— Michael Herr, Dispatches, pp 55-56.

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ranciere on work

Posted by rigorousm on November 13, 2011

“Work is not and never will be glorious. The hole into which the worker sinks is not and never will be but the vain work of taking earth from here to place it there… a worthless task whose only price is the universal equivalent, the everyday gold that is exchanged for bread. This is the ordinary cycle of daily descent into a tomb, from which, for simple survival, one is reborn each day. It is the cycle of production and reproduction, of births lapsing into anonymity, into a repetition aping a simple eternity…; in short, everything that is encapsulated in the very name proletarian, and that strikes with derision any rituals designed for the consecration of work.”

— Ranciere, Mallarme: Politics of the Siren p 32.

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bllard on melancholic vacations

Posted by rigorousm on November 7, 2011

Fragmentation. For Tallis, this period in the apartment was a time of increasing fragmentation. A pointless vacation had led him by some kind of negative logic to the small resort on the sand bar. In his faded cotton suit he had sat for hours at the tables of closed cafes, but already his memories of the beach had faded. The adjacent apartment block screened the high wall of the dunes. The young woman slept for most of the day and the apartment was silent, the white volumes of the rooms extending themselves around him. Above all, the whiteness of the walls obsessed him.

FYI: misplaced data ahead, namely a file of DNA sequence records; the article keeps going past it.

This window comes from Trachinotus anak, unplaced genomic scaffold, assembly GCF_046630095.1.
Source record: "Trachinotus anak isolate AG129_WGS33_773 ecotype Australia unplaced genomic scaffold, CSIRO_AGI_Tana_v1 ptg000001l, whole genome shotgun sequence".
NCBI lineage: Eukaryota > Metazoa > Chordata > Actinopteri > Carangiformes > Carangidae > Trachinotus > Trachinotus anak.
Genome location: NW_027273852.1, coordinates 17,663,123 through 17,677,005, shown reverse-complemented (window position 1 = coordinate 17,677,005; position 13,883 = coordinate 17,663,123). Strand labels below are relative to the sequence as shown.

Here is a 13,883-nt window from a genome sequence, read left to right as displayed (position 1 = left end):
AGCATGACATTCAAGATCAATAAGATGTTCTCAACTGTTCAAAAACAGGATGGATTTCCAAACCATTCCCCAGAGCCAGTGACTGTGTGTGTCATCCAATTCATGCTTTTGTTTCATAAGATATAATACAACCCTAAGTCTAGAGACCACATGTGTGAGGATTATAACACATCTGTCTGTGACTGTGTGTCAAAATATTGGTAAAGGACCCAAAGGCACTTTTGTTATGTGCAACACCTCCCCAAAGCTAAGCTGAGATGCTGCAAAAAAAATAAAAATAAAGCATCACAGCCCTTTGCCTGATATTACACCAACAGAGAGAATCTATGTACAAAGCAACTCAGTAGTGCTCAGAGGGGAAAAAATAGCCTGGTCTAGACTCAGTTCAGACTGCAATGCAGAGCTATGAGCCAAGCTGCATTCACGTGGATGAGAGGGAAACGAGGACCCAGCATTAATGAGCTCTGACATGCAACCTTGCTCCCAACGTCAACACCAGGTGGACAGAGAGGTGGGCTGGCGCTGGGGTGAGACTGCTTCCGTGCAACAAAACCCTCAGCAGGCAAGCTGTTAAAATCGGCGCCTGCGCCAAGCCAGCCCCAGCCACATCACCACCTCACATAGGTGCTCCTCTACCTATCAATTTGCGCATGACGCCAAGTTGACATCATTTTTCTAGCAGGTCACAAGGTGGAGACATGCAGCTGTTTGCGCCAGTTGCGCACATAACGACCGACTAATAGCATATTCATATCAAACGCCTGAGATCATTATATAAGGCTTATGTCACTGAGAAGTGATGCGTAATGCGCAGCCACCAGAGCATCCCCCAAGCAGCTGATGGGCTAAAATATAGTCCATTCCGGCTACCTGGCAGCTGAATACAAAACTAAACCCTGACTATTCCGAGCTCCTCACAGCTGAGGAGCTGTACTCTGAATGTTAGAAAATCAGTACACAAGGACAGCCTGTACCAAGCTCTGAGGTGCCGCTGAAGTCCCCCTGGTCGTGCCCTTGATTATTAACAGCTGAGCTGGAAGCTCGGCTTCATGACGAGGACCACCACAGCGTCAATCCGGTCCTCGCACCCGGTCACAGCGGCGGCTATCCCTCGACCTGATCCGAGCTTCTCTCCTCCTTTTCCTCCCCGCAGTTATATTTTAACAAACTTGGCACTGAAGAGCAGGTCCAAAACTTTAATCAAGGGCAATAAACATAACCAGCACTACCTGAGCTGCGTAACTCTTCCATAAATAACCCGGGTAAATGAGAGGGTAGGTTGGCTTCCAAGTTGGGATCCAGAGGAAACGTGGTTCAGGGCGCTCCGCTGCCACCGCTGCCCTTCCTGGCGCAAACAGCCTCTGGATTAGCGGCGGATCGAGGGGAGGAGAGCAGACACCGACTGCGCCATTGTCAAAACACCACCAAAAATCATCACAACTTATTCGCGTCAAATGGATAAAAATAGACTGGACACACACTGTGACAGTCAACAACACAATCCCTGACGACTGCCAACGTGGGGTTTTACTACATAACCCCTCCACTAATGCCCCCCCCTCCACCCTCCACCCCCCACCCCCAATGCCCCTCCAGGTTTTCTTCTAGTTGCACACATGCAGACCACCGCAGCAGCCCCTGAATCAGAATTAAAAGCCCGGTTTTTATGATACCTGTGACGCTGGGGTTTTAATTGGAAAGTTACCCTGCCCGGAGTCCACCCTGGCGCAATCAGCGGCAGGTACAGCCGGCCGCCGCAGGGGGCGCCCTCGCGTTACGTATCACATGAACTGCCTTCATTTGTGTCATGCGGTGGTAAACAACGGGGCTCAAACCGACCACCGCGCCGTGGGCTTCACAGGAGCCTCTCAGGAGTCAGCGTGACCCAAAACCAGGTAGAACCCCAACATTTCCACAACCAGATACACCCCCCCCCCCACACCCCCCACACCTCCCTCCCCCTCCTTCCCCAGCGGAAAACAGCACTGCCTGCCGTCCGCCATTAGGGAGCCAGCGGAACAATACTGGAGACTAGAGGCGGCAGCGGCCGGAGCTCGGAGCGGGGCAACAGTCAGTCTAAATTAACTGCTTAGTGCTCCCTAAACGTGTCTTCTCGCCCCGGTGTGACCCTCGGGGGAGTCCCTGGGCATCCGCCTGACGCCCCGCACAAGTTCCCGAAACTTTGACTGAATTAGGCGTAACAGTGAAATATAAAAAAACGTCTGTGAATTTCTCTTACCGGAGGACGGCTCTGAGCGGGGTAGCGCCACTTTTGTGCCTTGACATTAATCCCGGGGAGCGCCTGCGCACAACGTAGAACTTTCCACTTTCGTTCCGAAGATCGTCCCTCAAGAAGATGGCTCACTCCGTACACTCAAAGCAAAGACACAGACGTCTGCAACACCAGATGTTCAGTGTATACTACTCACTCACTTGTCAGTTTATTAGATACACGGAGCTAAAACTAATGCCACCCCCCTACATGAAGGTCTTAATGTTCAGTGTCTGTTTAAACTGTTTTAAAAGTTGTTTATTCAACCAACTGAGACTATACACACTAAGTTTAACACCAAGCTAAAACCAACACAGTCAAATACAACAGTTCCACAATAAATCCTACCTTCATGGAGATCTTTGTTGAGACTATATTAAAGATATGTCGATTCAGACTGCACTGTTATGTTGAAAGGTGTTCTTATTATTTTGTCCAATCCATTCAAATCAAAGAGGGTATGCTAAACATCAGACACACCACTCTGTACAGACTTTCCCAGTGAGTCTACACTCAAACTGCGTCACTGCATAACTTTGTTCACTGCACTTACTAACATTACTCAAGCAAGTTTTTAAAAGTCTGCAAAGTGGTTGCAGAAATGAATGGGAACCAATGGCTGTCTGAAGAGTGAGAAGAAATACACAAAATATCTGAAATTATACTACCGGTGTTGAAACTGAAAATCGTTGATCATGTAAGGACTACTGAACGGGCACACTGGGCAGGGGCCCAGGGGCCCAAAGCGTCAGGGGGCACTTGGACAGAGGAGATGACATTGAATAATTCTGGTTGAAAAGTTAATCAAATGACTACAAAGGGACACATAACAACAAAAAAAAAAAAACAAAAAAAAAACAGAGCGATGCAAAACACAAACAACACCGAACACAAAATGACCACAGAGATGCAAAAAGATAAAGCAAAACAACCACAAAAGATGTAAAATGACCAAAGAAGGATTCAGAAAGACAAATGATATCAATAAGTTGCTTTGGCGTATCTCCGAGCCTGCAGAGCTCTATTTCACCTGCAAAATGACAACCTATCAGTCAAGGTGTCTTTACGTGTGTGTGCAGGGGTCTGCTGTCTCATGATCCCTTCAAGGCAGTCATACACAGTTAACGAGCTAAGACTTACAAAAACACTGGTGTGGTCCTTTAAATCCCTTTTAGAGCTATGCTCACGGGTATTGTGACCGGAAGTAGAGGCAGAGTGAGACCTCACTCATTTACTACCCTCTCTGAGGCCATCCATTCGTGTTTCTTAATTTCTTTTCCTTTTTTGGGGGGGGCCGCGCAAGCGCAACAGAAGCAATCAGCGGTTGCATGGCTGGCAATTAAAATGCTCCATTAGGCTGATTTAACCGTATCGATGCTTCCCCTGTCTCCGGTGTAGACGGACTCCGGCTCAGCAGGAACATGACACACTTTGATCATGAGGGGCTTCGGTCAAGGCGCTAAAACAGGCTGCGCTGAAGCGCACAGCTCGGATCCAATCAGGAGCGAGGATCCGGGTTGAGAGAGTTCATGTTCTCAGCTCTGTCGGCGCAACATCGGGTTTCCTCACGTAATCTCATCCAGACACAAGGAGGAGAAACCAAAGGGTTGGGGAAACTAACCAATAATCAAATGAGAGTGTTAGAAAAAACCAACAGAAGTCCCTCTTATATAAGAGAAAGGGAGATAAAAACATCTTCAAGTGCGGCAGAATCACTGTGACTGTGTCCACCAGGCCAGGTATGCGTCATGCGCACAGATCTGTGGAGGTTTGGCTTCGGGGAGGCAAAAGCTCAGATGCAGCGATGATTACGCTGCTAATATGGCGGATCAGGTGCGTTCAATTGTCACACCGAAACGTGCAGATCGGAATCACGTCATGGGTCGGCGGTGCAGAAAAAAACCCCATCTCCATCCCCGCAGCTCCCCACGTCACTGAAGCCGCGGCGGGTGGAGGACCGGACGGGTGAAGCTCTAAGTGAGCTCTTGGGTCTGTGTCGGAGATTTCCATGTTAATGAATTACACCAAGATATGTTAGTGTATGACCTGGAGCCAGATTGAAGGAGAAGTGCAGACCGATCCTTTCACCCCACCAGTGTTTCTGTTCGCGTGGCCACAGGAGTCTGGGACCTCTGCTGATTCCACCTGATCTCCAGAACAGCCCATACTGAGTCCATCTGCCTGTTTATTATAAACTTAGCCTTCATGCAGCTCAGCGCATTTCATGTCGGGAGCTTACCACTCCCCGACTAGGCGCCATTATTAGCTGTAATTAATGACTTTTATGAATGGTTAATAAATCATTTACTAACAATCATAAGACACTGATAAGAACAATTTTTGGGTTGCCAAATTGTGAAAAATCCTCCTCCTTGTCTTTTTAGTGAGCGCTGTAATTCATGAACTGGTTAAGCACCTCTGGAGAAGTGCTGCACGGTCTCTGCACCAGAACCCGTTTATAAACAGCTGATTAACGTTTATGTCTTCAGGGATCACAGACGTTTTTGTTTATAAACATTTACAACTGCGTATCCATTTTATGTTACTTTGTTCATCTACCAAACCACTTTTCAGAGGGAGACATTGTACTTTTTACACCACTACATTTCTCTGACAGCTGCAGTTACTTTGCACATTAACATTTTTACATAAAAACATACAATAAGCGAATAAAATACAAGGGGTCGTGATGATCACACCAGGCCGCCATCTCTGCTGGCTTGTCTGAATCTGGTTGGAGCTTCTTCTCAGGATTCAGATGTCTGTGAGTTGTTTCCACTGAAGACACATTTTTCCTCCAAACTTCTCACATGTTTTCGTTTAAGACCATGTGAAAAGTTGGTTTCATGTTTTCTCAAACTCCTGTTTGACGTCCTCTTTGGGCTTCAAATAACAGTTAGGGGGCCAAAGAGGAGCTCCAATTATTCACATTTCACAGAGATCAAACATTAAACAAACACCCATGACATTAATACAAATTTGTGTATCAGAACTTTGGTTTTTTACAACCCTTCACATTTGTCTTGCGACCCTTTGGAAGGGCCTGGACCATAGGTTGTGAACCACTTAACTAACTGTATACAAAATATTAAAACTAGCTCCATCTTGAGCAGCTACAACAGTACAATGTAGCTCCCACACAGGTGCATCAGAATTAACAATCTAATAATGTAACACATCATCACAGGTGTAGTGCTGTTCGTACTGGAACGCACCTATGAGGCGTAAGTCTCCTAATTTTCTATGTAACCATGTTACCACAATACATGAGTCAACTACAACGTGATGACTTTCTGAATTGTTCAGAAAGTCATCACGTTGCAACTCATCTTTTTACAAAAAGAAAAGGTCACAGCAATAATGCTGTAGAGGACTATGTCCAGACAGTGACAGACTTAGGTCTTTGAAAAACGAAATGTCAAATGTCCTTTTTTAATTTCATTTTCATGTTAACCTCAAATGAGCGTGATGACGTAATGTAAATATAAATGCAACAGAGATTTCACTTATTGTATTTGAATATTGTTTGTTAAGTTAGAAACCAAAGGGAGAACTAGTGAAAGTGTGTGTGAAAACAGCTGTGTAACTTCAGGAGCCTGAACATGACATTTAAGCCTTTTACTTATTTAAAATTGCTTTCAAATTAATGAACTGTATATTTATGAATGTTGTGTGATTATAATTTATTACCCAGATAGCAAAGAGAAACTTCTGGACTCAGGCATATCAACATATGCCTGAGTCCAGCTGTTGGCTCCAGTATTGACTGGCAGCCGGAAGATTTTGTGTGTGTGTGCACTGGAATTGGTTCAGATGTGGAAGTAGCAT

….

False Space and Time of the Apartment. These planes found their rectilinear equivalent in the apartment. The right angles between the walls and ceiling were footholds in a valid system of time, unlike the suffocating dome of the planetarium expressing its infinity of symmetrical boredom. He watched Karen Novotny walk through the rooms, relating the movements of her thighs and hips to the architectonics of floor and ceiling. This cool-limbed young woman was a modulus; by multiplying her into the space and time of the apartment he would obtain a valid unite of existence.

Suite Mentale. Conversely, Karen Novotny found in Tallis a visible expression of her own mood of abstraction, that growing entropy which had begun to occupy her life in the deserted beach resort since the season’s end. She had been conscious for some days of an increasing sense of disembodiment, as if her limbs and musculature merely established the residential context of her body. She cooked for Tallis, and washed his suit. Over the ironing board she watched his tall figure interlocking with the dimensions and angles of the apartment. Later, the sexual act between them was a dual communion between themselves and theĀ  continuum of time and space which they occupied.

 

— J G Ballard, “You: Coma: Marilyn Monroe,” The Atrocity Exhibition